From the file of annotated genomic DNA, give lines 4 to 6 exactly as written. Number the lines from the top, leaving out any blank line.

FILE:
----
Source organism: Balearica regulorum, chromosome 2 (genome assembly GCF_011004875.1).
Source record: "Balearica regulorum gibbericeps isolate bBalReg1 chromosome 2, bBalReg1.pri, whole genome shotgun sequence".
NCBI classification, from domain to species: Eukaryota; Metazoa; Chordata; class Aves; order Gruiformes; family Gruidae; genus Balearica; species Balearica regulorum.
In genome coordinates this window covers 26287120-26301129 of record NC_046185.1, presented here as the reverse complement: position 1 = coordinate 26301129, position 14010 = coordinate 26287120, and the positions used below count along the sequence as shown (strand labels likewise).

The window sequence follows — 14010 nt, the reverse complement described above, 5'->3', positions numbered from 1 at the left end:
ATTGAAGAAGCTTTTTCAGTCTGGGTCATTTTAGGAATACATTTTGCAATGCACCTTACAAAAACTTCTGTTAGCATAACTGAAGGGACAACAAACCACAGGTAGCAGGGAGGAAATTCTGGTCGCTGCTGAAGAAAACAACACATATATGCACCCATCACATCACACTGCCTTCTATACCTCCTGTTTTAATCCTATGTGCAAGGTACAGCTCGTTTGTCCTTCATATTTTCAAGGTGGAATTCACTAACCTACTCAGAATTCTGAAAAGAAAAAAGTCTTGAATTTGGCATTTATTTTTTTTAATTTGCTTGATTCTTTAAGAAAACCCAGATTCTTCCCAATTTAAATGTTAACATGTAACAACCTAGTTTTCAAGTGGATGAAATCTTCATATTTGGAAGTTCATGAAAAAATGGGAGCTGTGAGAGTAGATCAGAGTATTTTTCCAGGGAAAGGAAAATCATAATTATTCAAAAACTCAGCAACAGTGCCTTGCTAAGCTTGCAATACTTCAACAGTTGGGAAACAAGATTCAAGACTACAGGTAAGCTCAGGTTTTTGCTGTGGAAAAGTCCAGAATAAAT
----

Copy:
In genome coordinates this window covers 26287120-26301129 of record NC_046185.1, presented here as the reverse complement: position 1 = coordinate 26301129, position 14010 = coordinate 26287120, and the positions used below count along the sequence as shown (strand labels likewise).

The window sequence follows — 14010 nt, the reverse complement described above, 5'->3', positions numbered from 1 at the left end:
ATTGAAGAAGCTTTTTCAGTCTGGGTCATTTTAGGAATACATTTTGCAATGCACCTTACAAAAACTTCTGTTAGCATAACTGAAGGGACAACAAACCACAGGTAGCAGGGAGGAAATTCTGGTCGCTGCTGAAGAAAACAACACATATATGCACCCATCACATCACACTGCCTTCTATACCTCCTGTTTTAATCCTATGTGCAAGGTACAGCTCGTTTGTCCTTCATATTTTCAAGGTGGAATTCACTAACCTACTCAGAATTCTGAAAAGAAAAAAGTCTTGAATTTGGCATTTATTTTTTTTAATTTGCTTGATTCTTTAAGAAAACCCAGATTCTTCCCAATTTAAATGTTAACATGTAACAACCTAGTTTTCAAGTGGATGAAATCTTCATATTTGGAAGTTCATGAAAAAATGGGAGCTGTGAGAGTAGATCAGAGTATTTTTCCAGGGAAAGGAAAATCATAATTATTCAAAAACTCAGCAACAGTGCCTTGCTAAGCTTGCAATACTTCAACAGTTGGGAAACAAGATTCAAGACTACAGGTAAGCTCAGGTTTTTGCTGTGGAAAAGTCCAGAATAAAT